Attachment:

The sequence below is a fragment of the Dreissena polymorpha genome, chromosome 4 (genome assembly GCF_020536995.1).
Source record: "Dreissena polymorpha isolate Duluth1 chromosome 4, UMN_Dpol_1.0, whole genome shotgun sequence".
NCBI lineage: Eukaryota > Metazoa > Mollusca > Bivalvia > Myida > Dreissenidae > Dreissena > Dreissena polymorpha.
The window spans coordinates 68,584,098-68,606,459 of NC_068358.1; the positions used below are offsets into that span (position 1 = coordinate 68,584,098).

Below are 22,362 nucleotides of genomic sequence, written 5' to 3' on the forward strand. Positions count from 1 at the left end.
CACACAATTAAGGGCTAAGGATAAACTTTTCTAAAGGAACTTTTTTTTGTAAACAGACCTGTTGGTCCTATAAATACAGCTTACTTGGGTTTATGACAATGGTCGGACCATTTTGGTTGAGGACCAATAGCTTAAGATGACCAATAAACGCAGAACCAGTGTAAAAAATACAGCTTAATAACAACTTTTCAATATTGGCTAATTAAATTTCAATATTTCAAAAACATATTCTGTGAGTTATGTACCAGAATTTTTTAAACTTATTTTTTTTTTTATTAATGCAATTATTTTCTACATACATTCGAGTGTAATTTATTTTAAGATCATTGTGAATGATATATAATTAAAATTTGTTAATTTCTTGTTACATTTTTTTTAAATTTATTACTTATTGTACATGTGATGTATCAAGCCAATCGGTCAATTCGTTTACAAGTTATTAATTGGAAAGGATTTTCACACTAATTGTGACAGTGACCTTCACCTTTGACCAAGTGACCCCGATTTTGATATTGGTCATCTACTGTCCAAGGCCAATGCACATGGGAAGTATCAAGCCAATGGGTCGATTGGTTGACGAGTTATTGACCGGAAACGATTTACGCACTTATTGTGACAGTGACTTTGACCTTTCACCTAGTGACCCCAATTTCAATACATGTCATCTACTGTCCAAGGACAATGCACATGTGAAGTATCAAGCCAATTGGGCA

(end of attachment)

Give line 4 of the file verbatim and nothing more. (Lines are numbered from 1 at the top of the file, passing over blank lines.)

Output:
The window spans coordinates 68,584,098-68,606,459 of NC_068358.1; the positions used below are offsets into that span (position 1 = coordinate 68,584,098).